Along the great Ocean Road, south west of Laver’s Hill through Yuulong, is Wattle Hill where the historic former Wattle Hill Hotel still stands, but is today, a private residence. It sits on the corner of Moonlight Head Rd which takes the traveler to one of the most magnificent views of the Great Ocean Road at The Gable which provides an easterly view from one of the highest cliff lookouts along the coast (130 metres). The Gable is a prominent rock feature located 1 km west of Moonlight Head.
The Gables Lookout
The Gable has a remote but accessible beach which is only frequented by adventurous surfers and fishers. The beach can be seen from the eastern Moonlight Head car park. It can be reached from the spur off the Moonlight Head Road, with a 1 km walk down the steep, grassy slopes to the beach. The beach faces south-west and receives waves averaging 1.5 metres, which break over the reefs and produce a steep, barless beach face. There is surf to be found over the reefs at high tide. You can fish deep water right off the beach in the rips, or from the inner reefs at low tide.
Wreck Beach is named after the wreck of the ship Marie Gabrielle in 1869 and sometimes also goes by that name. It is located below the 80 m high Moonlight Head car park and immediately west of Cat Reef. Wreck Beach consists of a 1.2 km long continuous strip of sand arranged in six semi-circular bays, with rock platforms forming the boundary of each bay and reefs offshore. Moonlight Beach continues on past a small headland for another 400 metres. The waves average over 1.5 m and combine with the reefs and sand to produce four large, permanent rips along Wreck Beach, and one off Moonlight Beach. All the rips flow out through gaps in the reefs.
These are two hazardous beaches with a rip and reef dominated surf so swim here with great caution. There are some quieter rock pools exposed at low tide, which are the safest places to swim. Be very careful of the deep, calm channels between the reefs, as these contain rip currents. For surfers there are breaks over the reefs at high tide, with the rip channels giving easy access to the outer breaks. There are several good, deep, permanent rip holes along the beach for fishing, plus the reef off the beach.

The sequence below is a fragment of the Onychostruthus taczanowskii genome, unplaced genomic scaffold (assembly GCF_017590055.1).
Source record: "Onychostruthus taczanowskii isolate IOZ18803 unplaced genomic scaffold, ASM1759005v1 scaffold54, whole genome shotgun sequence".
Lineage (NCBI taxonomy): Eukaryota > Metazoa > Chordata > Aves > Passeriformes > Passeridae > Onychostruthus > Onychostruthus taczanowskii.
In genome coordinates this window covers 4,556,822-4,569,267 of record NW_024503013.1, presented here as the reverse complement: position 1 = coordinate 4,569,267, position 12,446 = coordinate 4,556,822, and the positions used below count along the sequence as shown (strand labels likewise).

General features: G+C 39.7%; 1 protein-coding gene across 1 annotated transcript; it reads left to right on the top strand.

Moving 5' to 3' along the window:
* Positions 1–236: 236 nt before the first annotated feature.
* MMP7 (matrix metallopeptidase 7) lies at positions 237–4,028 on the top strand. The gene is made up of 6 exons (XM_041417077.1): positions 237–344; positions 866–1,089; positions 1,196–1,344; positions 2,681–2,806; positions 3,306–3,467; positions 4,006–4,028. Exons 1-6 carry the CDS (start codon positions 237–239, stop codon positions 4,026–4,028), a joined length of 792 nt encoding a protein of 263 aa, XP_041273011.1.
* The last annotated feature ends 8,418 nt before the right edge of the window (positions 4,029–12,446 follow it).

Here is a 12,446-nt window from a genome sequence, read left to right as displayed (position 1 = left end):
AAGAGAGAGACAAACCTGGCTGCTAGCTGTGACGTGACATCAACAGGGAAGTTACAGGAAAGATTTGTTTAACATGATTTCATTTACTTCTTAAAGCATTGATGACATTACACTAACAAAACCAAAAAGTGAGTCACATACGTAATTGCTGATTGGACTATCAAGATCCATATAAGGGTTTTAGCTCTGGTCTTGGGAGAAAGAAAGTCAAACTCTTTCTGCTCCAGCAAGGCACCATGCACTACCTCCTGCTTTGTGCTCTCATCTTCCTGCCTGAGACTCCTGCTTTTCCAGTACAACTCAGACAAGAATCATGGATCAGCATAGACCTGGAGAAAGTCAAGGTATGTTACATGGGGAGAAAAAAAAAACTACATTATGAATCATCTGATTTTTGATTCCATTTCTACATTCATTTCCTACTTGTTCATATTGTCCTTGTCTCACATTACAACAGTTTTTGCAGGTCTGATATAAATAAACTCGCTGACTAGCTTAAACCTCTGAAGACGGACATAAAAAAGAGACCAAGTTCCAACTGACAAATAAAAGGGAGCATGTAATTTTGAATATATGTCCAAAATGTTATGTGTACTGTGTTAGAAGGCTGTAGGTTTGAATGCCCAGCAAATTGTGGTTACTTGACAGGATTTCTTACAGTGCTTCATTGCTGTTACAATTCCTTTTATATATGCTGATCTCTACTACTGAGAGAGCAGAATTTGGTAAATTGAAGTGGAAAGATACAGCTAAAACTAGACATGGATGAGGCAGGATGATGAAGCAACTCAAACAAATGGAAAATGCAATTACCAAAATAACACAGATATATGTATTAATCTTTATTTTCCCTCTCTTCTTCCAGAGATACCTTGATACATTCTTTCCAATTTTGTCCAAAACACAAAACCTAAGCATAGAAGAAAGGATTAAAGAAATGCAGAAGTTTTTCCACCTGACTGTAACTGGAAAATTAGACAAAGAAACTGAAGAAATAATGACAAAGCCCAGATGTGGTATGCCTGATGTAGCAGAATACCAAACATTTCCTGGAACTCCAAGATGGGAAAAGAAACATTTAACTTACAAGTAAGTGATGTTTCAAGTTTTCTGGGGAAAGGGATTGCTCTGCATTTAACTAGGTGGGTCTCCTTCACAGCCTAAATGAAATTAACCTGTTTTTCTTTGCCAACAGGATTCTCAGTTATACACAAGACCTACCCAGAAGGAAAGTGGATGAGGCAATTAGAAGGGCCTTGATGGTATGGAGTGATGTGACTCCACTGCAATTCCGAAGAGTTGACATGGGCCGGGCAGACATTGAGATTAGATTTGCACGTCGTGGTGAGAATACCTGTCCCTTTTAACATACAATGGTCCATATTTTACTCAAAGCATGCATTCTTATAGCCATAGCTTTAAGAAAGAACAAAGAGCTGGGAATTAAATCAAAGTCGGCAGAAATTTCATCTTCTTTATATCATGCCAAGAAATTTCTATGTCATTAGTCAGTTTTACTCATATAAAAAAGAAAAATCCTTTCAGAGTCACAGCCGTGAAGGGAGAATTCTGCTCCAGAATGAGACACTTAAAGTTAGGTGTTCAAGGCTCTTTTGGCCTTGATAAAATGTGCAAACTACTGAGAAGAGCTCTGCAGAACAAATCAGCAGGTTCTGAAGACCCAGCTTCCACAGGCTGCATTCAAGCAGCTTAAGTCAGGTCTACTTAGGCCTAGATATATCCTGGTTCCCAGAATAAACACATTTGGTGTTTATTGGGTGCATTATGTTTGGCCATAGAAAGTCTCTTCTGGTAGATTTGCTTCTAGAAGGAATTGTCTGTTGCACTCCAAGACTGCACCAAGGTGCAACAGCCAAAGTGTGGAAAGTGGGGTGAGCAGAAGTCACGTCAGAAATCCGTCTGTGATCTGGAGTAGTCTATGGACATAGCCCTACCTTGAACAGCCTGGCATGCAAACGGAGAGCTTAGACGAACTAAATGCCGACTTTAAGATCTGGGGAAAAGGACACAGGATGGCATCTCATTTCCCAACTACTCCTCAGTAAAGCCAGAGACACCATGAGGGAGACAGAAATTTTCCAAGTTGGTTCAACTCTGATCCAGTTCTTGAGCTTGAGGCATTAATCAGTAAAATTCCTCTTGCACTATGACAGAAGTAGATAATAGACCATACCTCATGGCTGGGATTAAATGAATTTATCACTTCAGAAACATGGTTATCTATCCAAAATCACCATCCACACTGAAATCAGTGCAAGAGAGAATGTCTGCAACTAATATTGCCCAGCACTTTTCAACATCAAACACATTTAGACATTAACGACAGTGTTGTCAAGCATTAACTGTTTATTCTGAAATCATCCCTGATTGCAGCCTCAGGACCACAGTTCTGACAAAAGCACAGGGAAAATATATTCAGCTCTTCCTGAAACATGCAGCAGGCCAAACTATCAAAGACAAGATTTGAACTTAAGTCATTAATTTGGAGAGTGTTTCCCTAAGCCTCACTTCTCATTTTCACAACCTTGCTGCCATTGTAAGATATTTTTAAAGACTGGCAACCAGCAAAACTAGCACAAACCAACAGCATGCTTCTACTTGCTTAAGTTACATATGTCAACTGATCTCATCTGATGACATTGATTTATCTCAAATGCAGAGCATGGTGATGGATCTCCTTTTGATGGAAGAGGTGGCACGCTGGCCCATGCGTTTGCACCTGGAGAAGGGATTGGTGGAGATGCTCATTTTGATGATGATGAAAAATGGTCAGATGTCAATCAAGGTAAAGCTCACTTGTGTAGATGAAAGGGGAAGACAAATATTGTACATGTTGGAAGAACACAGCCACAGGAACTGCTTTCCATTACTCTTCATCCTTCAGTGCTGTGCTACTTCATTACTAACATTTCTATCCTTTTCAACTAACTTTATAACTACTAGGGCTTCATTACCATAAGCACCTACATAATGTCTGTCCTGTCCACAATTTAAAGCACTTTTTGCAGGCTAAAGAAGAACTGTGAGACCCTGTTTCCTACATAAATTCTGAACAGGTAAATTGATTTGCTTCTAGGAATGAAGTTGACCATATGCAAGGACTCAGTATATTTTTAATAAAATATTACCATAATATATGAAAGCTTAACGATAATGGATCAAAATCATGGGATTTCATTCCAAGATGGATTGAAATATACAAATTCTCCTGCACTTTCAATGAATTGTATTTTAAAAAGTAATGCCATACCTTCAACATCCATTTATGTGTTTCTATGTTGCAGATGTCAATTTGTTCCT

Oliver Hill is a 130 metre high bluff just west of Moonlight Beach. At the base of the bluffs is a narrow, 100 metre long, south-west facing beach, with sheer bluffs behind and on the sides, and reefs to eit her side. Around its western head is a similar beach below 60 m high bluffs, with Pebble Point forming its western boundary. A walking track from Moonlight Head runs along the back of the bluffs, however there is no access to the beaches.Both beaches are exposed to waves averaging over 1.5 m which are, however, lowered by the reefs and points. The result is two steep, narrow beaches, with reefs to either end and a deep, reef controlled rip channel running out the centre. These beaches are only for the adventurous surfers or fishers. The rip channels provide permanent, deep fishing holes right off the beaches.
Cape Volney and adjacent Point Reginald are prominent isolated headlands, backed by steep slopes that rise to 190 metre. One kilometre north of the cape is a small valley, at the base of which is a 50 m long, south-east facing sand and boulder beach, which is fronted by continuous reefs. The beach is essentially inaccessible, except by boat in calm conditions at high tide. It is remote, isolated and hazardous and not suitable for swimming or surfing. There are high rock platforms on the southern head, with reef lying off the beach, are ideal for fishing. Access to Cape Volney is via the Cape Volney track which leaves the Great Ocean Road before reaching Wattle Hill when travelling west.
The Gellibrand River flows out beside Point Ronald: a 50 m high, limestone cliff to the north west of Wattle Hill. A continuous surf zone extends for 3 km to the east of Point Ronald, backed by five separate beaches, with calcarenite and limestone bluffs and platforms separating the beaches. Access to the main Gellibrand Beach is by the Princetown Reserve Road, which ends at the National Park camping area located behind the main beach, also known as Princetown Beach. The main beach has the small Gellibrand River mouth in the western corner. One large rip usually runs out through the surf.
A 500 metre long walking track runs along the river bank to the beach. The two easternmost beaches can be reached by a vehicle track along the National Park boundary, which leads to an access track to the second beach, 2 km east of the camping area. To reach the middle two beaches requires a walk along the bluffs or around the headland.The five beaches face south-west and receive waves averaging over 1.5 metres. The easternmost beach is 200 metres long, with protruding reefs at each end and 60 metre high bluffs behind. It usually has one large rip draining out from the middle of the beach. The second beachis 1 km long, has reefs at each end and usually two to three large rips along the beach. The middle beaches are each 100 metre long pockets of sand backed by steep bluffs.
These are three energetic and rip dominated beaches, with deep rip channels against the shore. Use extreme care if swimming here and stay in lee of the bars. For surfers there are excellent beach breaks along these three beaches, with best conditions in low to moderate swell and northerly winds. The deep rip channels provide good deep holes to fish from the beaches.